If the film tails off about halfway through and never fully recovers, it's because its main subject is essentially uninteresting. I realize that this may be a minority viewpoint and that several people have expressed great enthusiasm for Balibar's artistry. I also realize that her unflinching stoicism is deeply in line with the rest of Costa's work, in which figures exists like shadows in an otherwise concrete world. But her enormous ambivalence and, quite frankly, lack of sufficient musical talent became rather off-putting at a certain point. It's as if the music doesn't grow organically from her, like she's endlessly going through the motions, existing in this space and only happening to toss off some utterances under her breath so as to not look like a complete maverick of indifference. This seeming vacancy of mind is evident in one of the film's most trying scenes, when Costa sets his camera down in one never-ending two shot of Balibar and Rodolphe Burger (the guitarist) as they dissect a pulsing bass sample from Curtis Mayfield’s “Super Fly”. Balibar is mechanically repeating the same vocal melody and her lethargic knee-tapping periodically falls out of time. Surely, it doesn't take much to simply follow a beat or search for some variation in phrasing, and I think Balibar's inability to convincingly do so in this scene suggests a fundamental remoteness, a lack of connection with her music. If it's any measure of credibility, I should make it clear that I have had extensive experience as a musician, rehearsing and recording, and it's something I find consistently exhilarating, making Balibar's indifference that much more irritating.
Unfortunately, this is to the detriment of Costa's own rigorous approach. His unrelenting static compositions provide ample time for Balibar to reveal her inner spark, but she remains remote even as her face, made gigantic with Costa's claustrophobic framing, looms over the theater for several minutes. As a study of a person, it's transfixing stuff, but as a study of a performer and performance, only variably does it offer excitement, immediacy, or insight. Balibar aside, the atmosphere in Ne Change Rien is unprecedented; a feeling of late-night melancholy and introspection pervades the film even during its daytime studio performances, when ethereal light sprays in from the few windows, teaming with domestic lamps as the only sources of illumination in the otherwise black, cavernous space. This moody setting is likely what contributes to Costa's vague description of his film as a "vampire movie where the characters play instruments", and it perhaps speaks to the kind of world-building he advocates for. It's a place you get lost in for however long the film runs, and you lose your conception of time. I wasn't watching Ne Change Rien as much as I was living it.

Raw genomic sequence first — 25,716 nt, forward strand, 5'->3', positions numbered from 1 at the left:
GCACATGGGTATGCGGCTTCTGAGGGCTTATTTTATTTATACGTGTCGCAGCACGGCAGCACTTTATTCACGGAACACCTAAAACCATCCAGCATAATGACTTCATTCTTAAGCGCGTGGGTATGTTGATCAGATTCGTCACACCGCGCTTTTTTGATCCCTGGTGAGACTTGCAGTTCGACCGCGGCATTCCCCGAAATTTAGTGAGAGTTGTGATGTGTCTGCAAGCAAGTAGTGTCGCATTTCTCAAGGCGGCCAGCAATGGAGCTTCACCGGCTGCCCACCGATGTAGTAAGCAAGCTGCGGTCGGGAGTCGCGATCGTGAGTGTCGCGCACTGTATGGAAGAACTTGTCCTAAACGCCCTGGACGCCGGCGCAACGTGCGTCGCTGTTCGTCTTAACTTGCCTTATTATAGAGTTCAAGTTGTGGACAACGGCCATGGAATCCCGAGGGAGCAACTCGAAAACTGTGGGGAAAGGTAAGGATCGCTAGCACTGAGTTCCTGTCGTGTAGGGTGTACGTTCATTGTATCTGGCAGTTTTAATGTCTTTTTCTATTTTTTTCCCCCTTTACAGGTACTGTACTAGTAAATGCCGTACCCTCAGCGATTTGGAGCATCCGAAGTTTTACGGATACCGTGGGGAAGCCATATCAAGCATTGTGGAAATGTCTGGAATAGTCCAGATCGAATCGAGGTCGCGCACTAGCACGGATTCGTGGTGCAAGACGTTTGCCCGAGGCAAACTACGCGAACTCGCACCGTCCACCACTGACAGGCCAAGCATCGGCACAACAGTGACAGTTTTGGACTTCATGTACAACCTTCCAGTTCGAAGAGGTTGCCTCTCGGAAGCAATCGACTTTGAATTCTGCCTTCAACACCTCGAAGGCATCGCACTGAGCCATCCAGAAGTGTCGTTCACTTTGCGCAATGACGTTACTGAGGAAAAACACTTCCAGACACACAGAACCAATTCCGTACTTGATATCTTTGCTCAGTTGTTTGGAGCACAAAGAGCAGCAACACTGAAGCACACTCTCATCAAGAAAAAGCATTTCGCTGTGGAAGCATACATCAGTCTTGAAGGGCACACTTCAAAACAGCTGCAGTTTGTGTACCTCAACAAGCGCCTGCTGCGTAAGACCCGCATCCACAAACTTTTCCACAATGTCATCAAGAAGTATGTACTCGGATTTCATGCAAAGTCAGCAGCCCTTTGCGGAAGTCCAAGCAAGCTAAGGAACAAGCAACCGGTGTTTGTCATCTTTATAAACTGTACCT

Thursday, November 4, 2010
Gunvor Nelson's 10-minute short My Name is Oona is an often unfairly forgotten gem of experimental cinema, cloaked to some extent by the works of the bigger names of Nelson's time. Its relatively diminutive stature aside, it's an enormously moving visual and sonic poem about identity that manages to get at the simultaneous excitement and anxiety that comes with a knowledge of one's self. Nelson obliquely posits this knowledge in the film as the sensation of gradually coming to consciousness or waking up, capturing in a stirring succession of incomplete, fragmented images her young daughter Oona's realization of her name and her physical world. Her radiant face is subjected to intense scrutiny, pausing in front of the camera to stare into the lens or glimpsed in candid moments of play, grinning hugely. Equal time is spent reveling in the natural landscape around her, such as the silvery bushes that swoop by a tracking camera or the sun-blasted field where Oona rides her horse. The visual information is delivered only in snatches, interrupted by cuts to black or swiftly excised just before the viewer has a full spatial grasp. This naturally creates an impression of ephemerality, which is representative of both the relationship between Nelson's camera and Nelson's daughter and the fleeting nature of childhood itself.